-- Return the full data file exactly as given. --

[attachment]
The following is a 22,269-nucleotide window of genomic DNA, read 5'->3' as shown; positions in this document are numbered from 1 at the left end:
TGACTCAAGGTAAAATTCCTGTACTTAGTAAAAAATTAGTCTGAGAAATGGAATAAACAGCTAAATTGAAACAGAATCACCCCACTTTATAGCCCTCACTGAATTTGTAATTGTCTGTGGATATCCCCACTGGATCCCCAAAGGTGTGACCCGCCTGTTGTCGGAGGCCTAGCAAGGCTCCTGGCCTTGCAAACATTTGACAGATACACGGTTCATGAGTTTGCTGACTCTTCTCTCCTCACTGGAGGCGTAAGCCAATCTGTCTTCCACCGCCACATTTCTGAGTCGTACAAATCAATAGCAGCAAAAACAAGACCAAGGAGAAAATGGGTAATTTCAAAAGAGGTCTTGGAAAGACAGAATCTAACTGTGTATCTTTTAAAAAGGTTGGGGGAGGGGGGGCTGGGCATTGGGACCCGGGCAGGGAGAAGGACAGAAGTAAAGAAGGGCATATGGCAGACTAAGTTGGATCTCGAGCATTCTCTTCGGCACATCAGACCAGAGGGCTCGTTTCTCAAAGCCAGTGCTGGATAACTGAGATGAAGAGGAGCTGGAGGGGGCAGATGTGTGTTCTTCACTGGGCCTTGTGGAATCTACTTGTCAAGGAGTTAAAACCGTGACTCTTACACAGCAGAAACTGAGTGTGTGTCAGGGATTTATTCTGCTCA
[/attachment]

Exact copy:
The following is a 22,269-nucleotide window of genomic DNA, read 5'->3' as shown; positions in this document are numbered from 1 at the left end:
TGACTCAAGGTAAAATTCCTGTACTTAGTAAAAAATTAGTCTGAGAAATGGAATAAACAGCTAAATTGAAACAGAATCACCCCACTTTATAGCCCTCACTGAATTTGTAATTGTCTGTGGATATCCCCACTGGATCCCCAAAGGTGTGACCCGCCTGTTGTCGGAGGCCTAGCAAGGCTCCTGGCCTTGCAAACATTTGACAGATACACGGTTCATGAGTTTGCTGACTCTTCTCTCCTCACTGGAGGCGTAAGCCAATCTGTCTTCCACCGCCACATTTCTGAGTCGTACAAATCAATAGCAGCAAAAACAAGACCAAGGAGAAAATGGGTAATTTCAAAAGAGGTCTTGGAAAGACAGAATCTAACTGTGTATCTTTTAAAAAGGTTGGGGGAGGGGGGGCTGGGCATTGGGACCCGGGCAGGGAGAAGGACAGAAGTAAAGAAGGGCATATGGCAGACTAAGTTGGATCTCGAGCATTCTCTTCGGCACATCAGACCAGAGGGCTCGTTTCTCAAAGCCAGTGCTGGATAACTGAGATGAAGAGGAGCTGGAGGGGGCAGATGTGTGTTCTTCACTGGGCCTTGTGGAATCTACTTGTCAAGGAGTTAAAACCGTGACTCTTACACAGCAGAAACTGAGTGTGTGTCAGGGATTTATTCTGCTCA